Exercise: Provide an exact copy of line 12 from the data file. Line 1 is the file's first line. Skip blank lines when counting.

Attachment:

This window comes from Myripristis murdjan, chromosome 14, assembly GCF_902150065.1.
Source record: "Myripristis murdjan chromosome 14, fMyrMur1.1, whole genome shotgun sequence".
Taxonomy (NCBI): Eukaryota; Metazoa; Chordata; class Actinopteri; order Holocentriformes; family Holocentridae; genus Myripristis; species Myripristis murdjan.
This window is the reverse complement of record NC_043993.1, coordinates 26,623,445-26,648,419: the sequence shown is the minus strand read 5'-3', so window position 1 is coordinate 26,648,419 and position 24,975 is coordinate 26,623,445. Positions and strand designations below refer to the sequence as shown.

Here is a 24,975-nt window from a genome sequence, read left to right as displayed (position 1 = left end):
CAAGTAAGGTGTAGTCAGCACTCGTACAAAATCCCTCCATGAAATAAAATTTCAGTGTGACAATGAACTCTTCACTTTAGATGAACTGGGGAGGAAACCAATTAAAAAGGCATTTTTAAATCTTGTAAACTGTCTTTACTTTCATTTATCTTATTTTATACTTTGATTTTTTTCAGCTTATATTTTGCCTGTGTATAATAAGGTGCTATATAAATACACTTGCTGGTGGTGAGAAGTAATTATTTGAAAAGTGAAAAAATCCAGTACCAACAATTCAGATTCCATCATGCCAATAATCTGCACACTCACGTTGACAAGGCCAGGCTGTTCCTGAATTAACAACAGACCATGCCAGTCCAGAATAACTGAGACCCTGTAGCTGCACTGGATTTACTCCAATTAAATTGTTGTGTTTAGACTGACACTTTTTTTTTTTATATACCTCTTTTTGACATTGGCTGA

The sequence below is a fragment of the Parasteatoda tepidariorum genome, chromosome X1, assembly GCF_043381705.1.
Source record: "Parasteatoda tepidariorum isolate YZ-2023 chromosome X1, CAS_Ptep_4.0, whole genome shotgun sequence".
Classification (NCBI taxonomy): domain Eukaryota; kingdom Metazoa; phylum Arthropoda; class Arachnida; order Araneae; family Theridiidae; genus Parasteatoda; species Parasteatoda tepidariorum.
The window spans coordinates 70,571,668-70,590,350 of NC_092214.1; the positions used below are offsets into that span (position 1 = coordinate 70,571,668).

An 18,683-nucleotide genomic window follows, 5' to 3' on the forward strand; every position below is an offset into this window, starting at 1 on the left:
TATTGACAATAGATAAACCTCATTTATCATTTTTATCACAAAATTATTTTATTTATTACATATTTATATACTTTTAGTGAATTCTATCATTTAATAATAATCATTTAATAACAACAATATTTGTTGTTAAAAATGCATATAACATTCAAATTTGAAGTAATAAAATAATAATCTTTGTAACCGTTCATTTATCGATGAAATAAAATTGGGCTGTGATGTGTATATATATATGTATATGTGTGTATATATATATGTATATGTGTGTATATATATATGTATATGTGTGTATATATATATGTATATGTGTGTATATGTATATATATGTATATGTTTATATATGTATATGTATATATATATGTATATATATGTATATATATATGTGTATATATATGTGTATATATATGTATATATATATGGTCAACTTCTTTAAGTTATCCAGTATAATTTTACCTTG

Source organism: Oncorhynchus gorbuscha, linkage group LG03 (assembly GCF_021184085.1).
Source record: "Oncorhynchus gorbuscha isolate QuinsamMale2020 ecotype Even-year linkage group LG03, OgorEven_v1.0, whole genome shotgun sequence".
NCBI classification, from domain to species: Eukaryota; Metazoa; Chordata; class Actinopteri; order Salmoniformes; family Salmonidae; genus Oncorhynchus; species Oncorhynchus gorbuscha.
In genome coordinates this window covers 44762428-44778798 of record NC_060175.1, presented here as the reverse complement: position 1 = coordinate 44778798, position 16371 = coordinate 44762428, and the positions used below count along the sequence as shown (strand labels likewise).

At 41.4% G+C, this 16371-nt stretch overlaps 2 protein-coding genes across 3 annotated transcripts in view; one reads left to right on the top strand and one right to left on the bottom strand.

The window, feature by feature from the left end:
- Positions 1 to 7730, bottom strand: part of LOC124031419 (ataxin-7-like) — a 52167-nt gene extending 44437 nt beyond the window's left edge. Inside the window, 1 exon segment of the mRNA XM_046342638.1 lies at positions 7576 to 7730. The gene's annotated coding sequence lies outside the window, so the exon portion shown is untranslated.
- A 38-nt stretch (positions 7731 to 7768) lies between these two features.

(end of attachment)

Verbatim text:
TATTGACAATAGATAAACCTCATTTATCATTTTTATCACAAAATTATTTTATTTATTACATATTTATATACTTTTAGTGAATTCTATCATTTAATAATAATCATTTAATAACAACAATATTTGTTGTTAAAAATGCATATAACATTCAAATTTGAAGTAATAAAATAATAATCTTTGTAACCGTTCATTTATCGATGAAATAAAATTGGGCTGTGATGTGTATATATATATGTATATGTGTGTATATATATATGTATATGTGTGTATATATATATGTATATGTGTGTATATATATATGTATATGTGTGTATATGTATATATATGTATATGTTTATATATGTATATGTATATATATATGTATATATATGTATATATATATGTGTATATATATGTGTATATATATGTATATATATATGGTCAACTTCTTTAAGTTATCCAGTATAATTTTACCTTG